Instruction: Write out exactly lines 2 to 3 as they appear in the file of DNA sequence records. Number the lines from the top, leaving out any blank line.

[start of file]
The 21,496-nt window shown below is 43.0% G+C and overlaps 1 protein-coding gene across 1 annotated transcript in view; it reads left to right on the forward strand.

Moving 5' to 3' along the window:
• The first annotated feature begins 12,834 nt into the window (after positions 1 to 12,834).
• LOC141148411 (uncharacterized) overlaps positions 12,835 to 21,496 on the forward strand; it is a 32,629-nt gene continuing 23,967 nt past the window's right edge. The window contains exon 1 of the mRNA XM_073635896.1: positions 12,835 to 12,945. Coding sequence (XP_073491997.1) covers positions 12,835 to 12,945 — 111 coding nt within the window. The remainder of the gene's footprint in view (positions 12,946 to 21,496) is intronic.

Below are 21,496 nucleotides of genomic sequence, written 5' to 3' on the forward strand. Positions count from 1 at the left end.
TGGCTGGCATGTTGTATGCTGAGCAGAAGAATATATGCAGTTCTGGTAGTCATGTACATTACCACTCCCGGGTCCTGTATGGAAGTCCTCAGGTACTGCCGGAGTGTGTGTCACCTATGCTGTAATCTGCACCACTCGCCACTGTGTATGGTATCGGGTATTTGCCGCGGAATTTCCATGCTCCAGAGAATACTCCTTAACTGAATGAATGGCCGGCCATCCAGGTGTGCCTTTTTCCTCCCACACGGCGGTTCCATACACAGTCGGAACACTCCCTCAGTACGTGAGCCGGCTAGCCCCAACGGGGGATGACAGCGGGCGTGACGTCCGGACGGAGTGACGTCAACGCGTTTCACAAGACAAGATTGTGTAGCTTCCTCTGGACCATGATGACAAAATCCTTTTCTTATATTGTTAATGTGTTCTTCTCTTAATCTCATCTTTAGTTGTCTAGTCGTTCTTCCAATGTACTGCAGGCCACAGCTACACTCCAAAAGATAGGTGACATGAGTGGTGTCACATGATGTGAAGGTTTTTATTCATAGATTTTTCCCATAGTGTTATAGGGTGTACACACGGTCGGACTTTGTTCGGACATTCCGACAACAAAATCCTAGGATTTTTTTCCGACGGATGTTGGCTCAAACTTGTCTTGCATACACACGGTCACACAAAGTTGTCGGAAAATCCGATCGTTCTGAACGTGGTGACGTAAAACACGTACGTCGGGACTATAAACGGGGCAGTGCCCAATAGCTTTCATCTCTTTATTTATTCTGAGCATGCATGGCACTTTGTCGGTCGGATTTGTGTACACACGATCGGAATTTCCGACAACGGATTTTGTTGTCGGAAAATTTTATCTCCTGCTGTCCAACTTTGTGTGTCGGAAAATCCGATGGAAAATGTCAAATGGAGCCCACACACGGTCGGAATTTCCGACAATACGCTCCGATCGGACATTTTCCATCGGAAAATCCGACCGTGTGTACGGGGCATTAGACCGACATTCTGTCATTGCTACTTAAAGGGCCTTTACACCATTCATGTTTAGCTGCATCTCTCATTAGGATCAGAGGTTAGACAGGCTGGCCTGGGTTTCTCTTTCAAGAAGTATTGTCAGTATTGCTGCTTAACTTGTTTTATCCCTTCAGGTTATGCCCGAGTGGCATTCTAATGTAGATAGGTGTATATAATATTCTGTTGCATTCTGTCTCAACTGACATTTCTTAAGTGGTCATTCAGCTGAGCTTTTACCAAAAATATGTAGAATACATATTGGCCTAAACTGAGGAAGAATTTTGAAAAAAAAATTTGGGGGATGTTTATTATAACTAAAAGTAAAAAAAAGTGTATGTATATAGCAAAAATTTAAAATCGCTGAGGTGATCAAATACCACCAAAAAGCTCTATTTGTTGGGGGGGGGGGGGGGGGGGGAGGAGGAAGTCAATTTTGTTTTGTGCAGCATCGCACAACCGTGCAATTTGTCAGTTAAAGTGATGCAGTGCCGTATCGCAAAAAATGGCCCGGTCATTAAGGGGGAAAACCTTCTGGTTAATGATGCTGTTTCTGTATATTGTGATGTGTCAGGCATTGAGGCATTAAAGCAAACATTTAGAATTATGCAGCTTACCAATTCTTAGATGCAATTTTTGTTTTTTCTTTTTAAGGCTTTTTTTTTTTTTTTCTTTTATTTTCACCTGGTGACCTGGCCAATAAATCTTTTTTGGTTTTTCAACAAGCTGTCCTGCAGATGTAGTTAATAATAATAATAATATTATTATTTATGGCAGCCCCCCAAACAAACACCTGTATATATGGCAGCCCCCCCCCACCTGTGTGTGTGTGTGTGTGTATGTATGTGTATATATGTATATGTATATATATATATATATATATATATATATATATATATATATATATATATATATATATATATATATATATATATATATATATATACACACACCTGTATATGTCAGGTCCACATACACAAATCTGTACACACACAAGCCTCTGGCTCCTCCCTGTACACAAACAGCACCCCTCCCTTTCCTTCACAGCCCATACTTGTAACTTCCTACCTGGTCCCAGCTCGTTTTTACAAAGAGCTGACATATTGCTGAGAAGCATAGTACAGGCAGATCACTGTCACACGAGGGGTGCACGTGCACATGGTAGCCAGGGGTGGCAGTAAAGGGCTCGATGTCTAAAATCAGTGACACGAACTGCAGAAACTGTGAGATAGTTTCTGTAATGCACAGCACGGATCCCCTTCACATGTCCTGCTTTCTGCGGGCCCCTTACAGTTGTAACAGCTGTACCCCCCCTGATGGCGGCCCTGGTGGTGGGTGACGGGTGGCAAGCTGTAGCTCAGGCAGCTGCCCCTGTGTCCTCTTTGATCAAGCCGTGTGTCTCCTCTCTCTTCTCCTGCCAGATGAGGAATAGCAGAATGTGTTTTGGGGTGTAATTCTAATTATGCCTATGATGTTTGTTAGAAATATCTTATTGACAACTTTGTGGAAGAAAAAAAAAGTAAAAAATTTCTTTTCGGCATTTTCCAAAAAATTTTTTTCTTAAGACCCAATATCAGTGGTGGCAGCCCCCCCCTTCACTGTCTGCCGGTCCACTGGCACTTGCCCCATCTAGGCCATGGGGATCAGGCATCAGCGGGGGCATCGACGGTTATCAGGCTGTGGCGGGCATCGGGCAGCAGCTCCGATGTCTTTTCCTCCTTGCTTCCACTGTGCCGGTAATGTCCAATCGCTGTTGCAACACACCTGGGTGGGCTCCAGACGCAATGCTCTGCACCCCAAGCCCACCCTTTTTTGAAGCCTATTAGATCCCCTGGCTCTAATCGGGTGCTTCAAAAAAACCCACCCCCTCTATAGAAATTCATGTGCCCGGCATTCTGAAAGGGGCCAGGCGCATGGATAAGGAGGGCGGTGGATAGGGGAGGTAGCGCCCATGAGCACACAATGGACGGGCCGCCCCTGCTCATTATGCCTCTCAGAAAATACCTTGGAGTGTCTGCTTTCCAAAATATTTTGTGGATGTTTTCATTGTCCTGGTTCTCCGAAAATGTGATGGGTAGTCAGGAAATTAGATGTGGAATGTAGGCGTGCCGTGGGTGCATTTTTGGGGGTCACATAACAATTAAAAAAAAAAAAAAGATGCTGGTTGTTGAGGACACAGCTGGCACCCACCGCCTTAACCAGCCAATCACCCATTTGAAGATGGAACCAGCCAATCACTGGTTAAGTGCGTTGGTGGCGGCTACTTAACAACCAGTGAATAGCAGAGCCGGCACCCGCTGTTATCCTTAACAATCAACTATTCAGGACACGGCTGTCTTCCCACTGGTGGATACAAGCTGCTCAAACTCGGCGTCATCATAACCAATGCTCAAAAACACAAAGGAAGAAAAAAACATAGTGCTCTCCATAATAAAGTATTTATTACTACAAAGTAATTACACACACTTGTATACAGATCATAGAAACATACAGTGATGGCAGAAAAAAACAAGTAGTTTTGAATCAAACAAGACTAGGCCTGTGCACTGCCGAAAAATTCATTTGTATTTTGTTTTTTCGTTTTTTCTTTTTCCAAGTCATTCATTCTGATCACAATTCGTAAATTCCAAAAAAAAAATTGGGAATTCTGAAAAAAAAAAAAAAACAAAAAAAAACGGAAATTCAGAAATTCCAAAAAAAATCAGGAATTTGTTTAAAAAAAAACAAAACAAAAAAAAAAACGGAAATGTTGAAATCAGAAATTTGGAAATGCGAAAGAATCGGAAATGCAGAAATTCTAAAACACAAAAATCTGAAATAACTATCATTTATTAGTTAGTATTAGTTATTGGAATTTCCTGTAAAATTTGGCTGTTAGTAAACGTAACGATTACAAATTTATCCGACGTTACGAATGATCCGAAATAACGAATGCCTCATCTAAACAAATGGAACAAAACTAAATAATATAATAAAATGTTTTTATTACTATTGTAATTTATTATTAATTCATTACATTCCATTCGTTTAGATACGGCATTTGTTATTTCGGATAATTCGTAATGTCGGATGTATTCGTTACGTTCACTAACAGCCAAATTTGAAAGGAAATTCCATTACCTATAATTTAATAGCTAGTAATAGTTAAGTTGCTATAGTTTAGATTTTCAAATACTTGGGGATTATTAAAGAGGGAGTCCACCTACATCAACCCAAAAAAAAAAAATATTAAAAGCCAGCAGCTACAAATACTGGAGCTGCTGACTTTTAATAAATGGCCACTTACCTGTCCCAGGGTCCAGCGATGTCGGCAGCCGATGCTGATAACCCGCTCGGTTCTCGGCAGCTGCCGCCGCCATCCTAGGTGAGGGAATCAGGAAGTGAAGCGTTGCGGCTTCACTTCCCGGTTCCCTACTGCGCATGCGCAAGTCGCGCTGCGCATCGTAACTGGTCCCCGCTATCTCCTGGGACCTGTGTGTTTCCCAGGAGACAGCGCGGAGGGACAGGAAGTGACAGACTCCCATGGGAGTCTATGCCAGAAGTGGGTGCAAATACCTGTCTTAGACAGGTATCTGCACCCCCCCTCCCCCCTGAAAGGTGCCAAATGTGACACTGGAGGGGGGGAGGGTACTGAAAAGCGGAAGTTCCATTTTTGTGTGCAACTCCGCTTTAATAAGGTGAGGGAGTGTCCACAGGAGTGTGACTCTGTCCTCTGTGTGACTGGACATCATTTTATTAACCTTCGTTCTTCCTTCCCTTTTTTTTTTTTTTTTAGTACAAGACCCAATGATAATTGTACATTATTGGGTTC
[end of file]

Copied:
Moving 5' to 3' along the window:
• The first annotated feature begins 12,834 nt into the window (after positions 1 to 12,834).